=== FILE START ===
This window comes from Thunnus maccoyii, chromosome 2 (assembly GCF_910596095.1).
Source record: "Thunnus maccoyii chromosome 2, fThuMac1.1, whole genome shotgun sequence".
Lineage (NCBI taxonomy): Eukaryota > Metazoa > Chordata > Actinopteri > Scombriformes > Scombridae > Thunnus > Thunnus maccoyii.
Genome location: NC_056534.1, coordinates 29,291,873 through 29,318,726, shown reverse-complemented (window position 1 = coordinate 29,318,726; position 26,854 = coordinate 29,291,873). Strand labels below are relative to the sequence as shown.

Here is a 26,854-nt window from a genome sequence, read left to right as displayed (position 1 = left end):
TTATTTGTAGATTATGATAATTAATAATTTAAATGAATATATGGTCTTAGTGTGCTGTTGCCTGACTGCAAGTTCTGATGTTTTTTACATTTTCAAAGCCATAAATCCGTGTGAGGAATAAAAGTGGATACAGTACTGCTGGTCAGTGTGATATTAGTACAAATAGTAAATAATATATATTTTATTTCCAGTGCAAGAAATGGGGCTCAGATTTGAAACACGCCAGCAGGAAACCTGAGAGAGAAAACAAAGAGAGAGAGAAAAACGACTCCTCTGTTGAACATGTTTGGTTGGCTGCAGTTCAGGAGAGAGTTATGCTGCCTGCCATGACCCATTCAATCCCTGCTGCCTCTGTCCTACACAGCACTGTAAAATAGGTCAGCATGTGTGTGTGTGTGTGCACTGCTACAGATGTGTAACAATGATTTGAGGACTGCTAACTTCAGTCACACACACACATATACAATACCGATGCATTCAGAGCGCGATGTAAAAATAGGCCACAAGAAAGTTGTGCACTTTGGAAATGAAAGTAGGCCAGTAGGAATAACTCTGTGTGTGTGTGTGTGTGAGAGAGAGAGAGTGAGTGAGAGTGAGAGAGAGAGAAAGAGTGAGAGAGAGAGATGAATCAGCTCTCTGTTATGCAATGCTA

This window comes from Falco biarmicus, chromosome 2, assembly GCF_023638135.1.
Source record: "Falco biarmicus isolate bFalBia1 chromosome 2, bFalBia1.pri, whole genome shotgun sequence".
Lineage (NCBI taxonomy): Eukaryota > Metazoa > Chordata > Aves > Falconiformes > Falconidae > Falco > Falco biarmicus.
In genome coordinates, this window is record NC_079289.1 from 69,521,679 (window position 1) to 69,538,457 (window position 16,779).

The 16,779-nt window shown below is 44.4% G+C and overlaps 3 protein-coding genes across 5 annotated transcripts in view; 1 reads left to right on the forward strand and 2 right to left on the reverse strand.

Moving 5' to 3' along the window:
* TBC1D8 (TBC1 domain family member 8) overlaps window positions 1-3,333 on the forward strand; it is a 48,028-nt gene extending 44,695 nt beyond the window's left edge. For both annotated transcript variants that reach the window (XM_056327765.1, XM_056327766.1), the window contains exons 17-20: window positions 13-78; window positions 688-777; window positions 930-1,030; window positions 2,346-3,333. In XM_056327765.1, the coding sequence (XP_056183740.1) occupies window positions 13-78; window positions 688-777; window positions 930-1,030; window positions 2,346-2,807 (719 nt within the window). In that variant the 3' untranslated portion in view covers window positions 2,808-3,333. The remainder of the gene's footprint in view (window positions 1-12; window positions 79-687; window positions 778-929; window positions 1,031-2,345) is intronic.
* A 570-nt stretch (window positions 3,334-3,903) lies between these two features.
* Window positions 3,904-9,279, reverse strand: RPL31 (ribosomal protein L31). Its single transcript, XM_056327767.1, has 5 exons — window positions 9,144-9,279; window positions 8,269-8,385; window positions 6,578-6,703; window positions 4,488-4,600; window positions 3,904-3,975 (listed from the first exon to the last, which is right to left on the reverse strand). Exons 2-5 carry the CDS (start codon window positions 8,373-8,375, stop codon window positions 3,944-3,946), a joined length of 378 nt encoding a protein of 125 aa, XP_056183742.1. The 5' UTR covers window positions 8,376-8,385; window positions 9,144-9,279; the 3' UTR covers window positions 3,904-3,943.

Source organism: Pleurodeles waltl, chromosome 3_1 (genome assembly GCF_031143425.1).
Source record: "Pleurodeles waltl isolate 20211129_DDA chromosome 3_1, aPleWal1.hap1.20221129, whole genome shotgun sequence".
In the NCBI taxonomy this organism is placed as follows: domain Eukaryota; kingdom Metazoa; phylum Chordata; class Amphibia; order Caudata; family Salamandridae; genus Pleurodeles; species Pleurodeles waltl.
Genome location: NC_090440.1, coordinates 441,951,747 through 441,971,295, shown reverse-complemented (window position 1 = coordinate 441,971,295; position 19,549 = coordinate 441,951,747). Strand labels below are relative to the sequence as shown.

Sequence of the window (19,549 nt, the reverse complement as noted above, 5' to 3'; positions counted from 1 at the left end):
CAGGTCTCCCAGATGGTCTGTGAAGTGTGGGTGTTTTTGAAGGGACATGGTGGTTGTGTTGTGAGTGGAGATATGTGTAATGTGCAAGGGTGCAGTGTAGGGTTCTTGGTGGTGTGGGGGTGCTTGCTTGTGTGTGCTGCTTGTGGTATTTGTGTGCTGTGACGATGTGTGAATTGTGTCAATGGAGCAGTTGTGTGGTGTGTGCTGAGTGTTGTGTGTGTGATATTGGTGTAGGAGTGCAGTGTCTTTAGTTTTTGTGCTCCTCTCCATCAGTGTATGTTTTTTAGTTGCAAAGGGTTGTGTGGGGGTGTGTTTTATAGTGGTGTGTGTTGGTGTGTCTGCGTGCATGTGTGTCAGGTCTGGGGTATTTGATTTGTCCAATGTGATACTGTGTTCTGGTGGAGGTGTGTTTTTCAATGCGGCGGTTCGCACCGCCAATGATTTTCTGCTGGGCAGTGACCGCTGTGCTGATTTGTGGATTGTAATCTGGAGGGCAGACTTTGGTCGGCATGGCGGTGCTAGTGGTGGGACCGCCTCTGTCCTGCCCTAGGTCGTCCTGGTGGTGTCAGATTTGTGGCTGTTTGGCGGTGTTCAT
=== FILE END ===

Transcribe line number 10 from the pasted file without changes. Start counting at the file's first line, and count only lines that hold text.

In genome coordinates, this window is record NC_079289.1 from 69,521,679 (window position 1) to 69,538,457 (window position 16,779).